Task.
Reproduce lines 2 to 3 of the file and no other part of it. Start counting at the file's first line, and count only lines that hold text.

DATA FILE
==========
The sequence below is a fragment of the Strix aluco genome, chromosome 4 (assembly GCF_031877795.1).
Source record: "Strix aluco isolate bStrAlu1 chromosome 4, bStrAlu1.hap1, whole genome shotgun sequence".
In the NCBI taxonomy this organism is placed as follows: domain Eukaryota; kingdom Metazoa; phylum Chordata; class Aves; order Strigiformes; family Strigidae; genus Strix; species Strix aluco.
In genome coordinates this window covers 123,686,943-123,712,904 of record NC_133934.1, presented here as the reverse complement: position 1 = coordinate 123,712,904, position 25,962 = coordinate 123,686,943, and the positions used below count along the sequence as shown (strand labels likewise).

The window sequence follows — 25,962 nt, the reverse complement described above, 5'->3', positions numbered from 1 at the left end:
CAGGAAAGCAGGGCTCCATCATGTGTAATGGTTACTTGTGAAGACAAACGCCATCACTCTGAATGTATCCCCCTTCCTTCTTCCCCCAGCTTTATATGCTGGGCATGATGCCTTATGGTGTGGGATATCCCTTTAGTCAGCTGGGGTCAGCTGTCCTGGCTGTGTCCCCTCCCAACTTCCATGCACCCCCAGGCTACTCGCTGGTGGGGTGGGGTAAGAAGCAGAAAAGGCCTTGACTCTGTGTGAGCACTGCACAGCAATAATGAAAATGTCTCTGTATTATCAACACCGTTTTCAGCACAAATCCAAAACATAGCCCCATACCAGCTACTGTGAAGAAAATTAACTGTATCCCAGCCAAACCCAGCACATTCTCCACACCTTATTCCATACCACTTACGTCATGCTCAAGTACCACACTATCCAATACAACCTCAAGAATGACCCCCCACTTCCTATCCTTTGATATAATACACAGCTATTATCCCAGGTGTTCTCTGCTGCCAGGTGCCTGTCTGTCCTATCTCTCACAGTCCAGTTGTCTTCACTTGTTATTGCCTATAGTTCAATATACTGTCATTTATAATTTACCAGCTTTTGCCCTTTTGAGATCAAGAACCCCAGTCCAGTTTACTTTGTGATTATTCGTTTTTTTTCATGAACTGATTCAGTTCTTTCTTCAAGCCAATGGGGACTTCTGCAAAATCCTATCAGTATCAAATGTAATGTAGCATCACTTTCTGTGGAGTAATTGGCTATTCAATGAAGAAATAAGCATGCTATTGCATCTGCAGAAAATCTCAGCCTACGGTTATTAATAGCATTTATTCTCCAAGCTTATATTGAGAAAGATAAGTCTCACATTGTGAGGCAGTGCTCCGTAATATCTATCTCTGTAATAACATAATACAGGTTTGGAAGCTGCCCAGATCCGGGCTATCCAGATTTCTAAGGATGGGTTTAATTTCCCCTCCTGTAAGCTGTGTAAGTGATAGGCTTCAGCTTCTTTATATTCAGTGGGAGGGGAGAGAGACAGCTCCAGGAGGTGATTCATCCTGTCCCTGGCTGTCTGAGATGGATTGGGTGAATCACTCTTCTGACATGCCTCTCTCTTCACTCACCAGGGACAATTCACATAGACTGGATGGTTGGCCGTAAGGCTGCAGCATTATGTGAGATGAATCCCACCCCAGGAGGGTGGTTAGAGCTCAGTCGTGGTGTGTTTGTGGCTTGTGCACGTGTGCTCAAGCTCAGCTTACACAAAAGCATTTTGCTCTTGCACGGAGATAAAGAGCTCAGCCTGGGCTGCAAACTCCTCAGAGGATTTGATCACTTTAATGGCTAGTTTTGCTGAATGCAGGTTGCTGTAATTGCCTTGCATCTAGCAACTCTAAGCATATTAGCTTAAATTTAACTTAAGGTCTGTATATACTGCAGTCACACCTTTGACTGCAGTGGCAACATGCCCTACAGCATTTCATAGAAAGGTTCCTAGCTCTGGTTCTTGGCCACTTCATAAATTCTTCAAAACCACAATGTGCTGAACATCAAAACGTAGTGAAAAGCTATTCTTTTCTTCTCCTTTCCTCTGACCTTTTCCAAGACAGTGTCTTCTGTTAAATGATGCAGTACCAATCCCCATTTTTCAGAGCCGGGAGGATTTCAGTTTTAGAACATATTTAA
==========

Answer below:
Source record: "Strix aluco isolate bStrAlu1 chromosome 4, bStrAlu1.hap1, whole genome shotgun sequence".
In the NCBI taxonomy this organism is placed as follows: domain Eukaryota; kingdom Metazoa; phylum Chordata; class Aves; order Strigiformes; family Strigidae; genus Strix; species Strix aluco.